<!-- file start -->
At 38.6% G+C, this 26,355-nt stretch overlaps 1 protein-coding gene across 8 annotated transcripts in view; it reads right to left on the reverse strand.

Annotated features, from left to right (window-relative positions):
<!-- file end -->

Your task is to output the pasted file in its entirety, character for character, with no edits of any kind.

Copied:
At 38.6% G+C, this 26,355-nt stretch overlaps 1 protein-coding gene across 8 annotated transcripts in view; it reads right to left on the reverse strand.

Annotated features, from left to right (window-relative positions):